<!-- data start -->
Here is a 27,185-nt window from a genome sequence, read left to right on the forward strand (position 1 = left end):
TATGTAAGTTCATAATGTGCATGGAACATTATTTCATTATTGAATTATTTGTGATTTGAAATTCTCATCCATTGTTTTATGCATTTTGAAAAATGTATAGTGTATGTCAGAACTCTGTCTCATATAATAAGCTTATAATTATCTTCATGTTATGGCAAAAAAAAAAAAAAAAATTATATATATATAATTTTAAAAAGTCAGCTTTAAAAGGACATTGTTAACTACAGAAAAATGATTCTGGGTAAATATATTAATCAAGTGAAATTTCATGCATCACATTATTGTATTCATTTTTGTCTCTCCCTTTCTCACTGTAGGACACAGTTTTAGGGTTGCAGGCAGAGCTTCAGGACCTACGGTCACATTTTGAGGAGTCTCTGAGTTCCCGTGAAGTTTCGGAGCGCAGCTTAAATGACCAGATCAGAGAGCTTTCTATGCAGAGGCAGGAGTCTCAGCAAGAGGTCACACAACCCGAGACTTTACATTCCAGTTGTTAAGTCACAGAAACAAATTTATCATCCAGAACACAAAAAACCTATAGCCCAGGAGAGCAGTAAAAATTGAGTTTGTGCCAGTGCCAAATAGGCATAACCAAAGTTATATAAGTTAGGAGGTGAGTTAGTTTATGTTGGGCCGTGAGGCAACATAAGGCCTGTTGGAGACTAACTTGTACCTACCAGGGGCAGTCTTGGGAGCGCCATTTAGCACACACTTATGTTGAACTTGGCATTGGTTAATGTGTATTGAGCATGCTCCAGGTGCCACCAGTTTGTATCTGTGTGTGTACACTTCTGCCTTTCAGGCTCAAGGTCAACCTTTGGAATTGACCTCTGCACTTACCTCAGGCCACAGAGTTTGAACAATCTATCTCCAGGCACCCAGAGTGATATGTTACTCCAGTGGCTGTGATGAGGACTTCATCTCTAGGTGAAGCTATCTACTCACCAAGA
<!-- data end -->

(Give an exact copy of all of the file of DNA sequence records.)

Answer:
Here is a 27,185-nt window from a genome sequence, read left to right on the forward strand (position 1 = left end):
TATGTAAGTTCATAATGTGCATGGAACATTATTTCATTATTGAATTATTTGTGATTTGAAATTCTCATCCATTGTTTTATGCATTTTGAAAAATGTATAGTGTATGTCAGAACTCTGTCTCATATAATAAGCTTATAATTATCTTCATGTTATGGCAAAAAAAAAAAAAAAAATTATATATATATAATTTTAAAAAGTCAGCTTTAAAAGGACATTGTTAACTACAGAAAAATGATTCTGGGTAAATATATTAATCAAGTGAAATTTCATGCATCACATTATTGTATTCATTTTTGTCTCTCCCTTTCTCACTGTAGGACACAGTTTTAGGGTTGCAGGCAGAGCTTCAGGACCTACGGTCACATTTTGAGGAGTCTCTGAGTTCCCGTGAAGTTTCGGAGCGCAGCTTAAATGACCAGATCAGAGAGCTTTCTATGCAGAGGCAGGAGTCTCAGCAAGAGGTCACACAACCCGAGACTTTACATTCCAGTTGTTAAGTCACAGAAACAAATTTATCATCCAGAACACAAAAAACCTATAGCCCAGGAGAGCAGTAAAAATTGAGTTTGTGCCAGTGCCAAATAGGCATAACCAAAGTTATATAAGTTAGGAGGTGAGTTAGTTTATGTTGGGCCGTGAGGCAACATAAGGCCTGTTGGAGACTAACTTGTACCTACCAGGGGCAGTCTTGGGAGCGCCATTTAGCACACACTTATGTTGAACTTGGCATTGGTTAATGTGTATTGAGCATGCTCCAGGTGCCACCAGTTTGTATCTGTGTGTGTACACTTCTGCCTTTCAGGCTCAAGGTCAACCTTTGGAATTGACCTCTGCACTTACCTCAGGCCACAGAGTTTGAACAATCTATCTCCAGGCACCCAGAGTGATATGTTACTCCAGTGGCTGTGATGAGGACTTCATCTCTAGGTGAAGCTATCTACTCACCAAGA